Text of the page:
activity of the leaf extract through vasoconstriction and formation
of an "artificial clot" to arrest the small vessel bleeding.
Study of AC extract showed it to be non-toxic at its highest dose and
exhibiting a radioprotective activity in part attributed to the scavenging
of reactive oxygen species induced by ionizing radiation.
• Wound Healing:
Extract study showed wound healing effect better than normal saline
treated controls, an effect attributed to the antimicrobial properties
• Blood Glucose Lowering:
of aqueous extracts of leaves of Ageratum conyzoides in normoglycemic and STZ-induced diabetic rats showed significant reduction of blood glucose levels. (2) Study of aqueous extracts of leaves of Ageratum conyzoides in normoglycemic and STZ-induced diabetic rats confirmed the hypoglycemic properties of the leaves of A conyzoides.
• Anti-Inflammatory / Toxicity Study:
Study confirmed the anti-inflammatory properties of A conyzoides with no apparent hepatotoxicity.
• Anti-Cancer / Radical Scavenging Activity:
Various extracts of A conyzoides were screened in some cancer lines including Human non-small cell lung CA, human colon adenocarcinoma, human gastric CA, and human breast CA among others.
Results showed A conyzoides possessed anticancer and antiradical properties.
• Toxicity Study:
A 28-day study evaluated the acute and sub-chronic toxicity of A. conyzoides leaves in Wistar rats.
Results showed the hydroalcoholic extract is relatively safe when administered orally to rats.
• Comparative Study / Wound Healing / Polyherbal Formulation / Roots: Study in rats of root extract showed wound healing activity, with accelerated healing processes and increased breaking strength. The wound healing of a polyherbal formulation, Ageratum conyzoides with Ficus religiosa, C. longa and T. indica showed better results, attributed to the synergistic action of the plant constituents.
• Chemical Profiles of Leaf, Stem, Root, and Flower: In a study evaluating the chemical profile of plant parts, the leaf showed the most concentration of chemicals, followed by the flower.
• Antioxidant / Leaf / Improved Glycemia: The antioxidant activity of aqueous extract of leaves of Ac
in the serum of male diabetic rats was evaluated. Results showed lowering of lipid hydroperoxides. Ac had a positive effect on the oxidation-reduction system on STZ-induced diabetic rats, together with improved glycemia.
• Wound Healing Comparative Study / Vs Honey: Study in Wistar rats investigated the wound healing properties of methanolic extracts of Ac compared to honey. Histologically, the day-10 Ageratum sections showed fewer inflammatory cells compared with honey and controls. Also, healed scar sections of wounds dressed with herb extract showed more fibrosis. Healed wounds from Ac group showed significantly fewer fibroblasts.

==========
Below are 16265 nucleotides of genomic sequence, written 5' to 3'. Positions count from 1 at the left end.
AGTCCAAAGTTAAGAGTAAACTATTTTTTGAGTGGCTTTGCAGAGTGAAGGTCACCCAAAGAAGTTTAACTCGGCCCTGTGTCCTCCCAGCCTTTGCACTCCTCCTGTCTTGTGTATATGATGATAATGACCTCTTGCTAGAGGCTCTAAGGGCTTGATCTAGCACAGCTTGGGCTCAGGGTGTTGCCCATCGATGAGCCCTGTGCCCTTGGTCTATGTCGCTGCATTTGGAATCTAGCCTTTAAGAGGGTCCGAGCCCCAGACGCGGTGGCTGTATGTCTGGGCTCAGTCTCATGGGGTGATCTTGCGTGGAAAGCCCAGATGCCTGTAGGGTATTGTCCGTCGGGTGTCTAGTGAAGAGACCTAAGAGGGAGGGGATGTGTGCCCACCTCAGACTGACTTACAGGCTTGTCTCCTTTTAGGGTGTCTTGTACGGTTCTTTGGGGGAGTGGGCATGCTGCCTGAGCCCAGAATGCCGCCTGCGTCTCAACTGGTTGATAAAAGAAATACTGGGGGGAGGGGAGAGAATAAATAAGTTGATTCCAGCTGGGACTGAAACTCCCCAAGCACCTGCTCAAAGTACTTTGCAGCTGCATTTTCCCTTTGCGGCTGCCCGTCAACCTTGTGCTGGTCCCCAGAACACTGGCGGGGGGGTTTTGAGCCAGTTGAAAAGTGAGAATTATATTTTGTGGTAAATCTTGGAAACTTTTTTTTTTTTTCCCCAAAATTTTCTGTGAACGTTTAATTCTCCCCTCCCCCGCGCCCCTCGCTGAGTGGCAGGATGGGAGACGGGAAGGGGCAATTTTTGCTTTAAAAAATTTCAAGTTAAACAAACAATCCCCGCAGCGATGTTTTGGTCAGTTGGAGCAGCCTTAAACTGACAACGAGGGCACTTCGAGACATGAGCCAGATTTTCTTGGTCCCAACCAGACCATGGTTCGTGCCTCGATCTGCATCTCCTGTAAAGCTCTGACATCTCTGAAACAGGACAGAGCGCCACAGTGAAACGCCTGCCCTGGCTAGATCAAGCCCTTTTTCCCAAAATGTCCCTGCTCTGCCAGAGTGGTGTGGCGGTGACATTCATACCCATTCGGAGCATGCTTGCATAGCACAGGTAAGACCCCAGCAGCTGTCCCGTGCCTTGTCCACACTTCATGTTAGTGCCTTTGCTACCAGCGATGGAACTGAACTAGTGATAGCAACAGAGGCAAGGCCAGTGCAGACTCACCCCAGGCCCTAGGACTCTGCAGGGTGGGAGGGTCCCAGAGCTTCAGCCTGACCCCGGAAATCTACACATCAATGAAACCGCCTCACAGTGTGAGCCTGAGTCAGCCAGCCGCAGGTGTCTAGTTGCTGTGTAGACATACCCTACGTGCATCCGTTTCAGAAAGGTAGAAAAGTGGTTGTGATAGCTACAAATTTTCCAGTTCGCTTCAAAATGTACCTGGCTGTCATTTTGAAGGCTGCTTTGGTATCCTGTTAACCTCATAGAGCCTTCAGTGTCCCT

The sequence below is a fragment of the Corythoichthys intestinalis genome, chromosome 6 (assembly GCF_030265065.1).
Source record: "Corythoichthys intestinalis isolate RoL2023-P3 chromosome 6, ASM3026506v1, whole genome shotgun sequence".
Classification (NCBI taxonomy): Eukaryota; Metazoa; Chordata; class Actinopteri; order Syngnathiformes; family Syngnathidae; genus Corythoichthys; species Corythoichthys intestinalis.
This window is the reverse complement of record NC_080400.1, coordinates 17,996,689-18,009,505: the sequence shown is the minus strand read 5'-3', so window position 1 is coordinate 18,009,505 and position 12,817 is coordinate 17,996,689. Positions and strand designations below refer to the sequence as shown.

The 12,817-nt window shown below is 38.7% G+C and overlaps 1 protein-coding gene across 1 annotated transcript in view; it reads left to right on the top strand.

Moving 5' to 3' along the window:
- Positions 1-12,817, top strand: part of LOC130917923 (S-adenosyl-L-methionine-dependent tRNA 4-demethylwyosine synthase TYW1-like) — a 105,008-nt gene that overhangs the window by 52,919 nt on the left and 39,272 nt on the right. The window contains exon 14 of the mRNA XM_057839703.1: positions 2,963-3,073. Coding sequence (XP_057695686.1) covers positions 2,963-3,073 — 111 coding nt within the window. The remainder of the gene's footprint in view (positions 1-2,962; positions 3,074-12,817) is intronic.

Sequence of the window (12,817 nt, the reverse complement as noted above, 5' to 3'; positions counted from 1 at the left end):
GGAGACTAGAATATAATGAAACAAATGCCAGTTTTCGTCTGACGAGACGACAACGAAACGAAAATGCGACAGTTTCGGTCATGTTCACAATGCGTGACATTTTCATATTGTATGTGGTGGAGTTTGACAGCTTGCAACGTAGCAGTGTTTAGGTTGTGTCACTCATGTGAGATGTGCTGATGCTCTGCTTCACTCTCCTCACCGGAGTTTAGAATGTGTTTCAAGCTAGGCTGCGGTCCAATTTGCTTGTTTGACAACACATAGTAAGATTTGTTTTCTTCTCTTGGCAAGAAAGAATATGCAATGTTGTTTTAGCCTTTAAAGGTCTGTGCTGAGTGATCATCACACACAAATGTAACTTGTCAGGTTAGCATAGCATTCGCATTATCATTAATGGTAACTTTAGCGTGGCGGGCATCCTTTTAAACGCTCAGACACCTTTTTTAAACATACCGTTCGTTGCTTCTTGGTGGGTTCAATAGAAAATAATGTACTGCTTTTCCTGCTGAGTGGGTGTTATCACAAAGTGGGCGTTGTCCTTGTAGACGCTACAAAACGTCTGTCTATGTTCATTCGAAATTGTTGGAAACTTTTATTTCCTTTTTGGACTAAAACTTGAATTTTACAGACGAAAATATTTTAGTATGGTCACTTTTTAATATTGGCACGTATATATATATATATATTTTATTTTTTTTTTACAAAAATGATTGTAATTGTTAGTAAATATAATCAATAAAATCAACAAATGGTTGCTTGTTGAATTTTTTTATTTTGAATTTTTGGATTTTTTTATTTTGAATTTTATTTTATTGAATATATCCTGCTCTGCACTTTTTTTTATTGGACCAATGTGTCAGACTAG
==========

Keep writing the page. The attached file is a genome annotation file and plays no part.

• Diuretic Activity: Study of aqueous extract of leaves of Ac in albino Wistar rats showed significant diuretic activity. similar to Acetzolamide. at 600 mg/KBW, there was significant increase in concentrations of Na, K, and Cl ions suggesting benefits for hypertension and cardiovascular diseases.
• Lactation Effect: Study evaluated the effect of Ac leaf extract on the histological structures of non-lactating mammary gland of wistar white female albino rats.
After 14 days of treatment, female rat mammary gland showed more secretory activity indicating lactation.
• Methoxylated Flavonoids / Antiprotozoal: The dichlormethane extract from aerial parts have shown prominent activity against bloodstream forms of Trypanosoma brucei rhodesiense, the etiologic agent of East African Sleeping Sickness. Study isolated five highly methoxylated flavonoids along with the chromene derivative encecalol methyl ether. The flavonoids showed activity against protozoan pathogens.
• Haemostatic Effects: Study of methanolic leaf extract
in albino rats exhibited haemostatic effects. Results showed significant dose-dependent decreases in the bleeding time, prothrombin time, and clotting time, with a significant increase in plasma fibrinogen concentration. Results suggest haemostatic activity in both intrinsic and extrinsic pathways.
• Psychopharmacologic Effects / Memory / Ach: In a study in mice, Ac produced dose-dependent improvement in learning capacity and retention memory of both young and aged mice. It also reversed scopolamine and natural ageing-induced amnesia in young and old mice, while also indirectly increasing the acetylcholine
by reducing the whole brain anticholinesterase activity.
• Inflammatory Bowel Disease / Protective Effects: In a study of acetic acid-induced colitis and indomethacin-induced enterocolitis models in rats, pretreatment with an ethanolic extract produced significant attenuation in biochemical and histopath parameters. Results suggest a possible benefit for use in inflammatory bowel disease.
Seeds, tinctures and extracts in the cybermarket.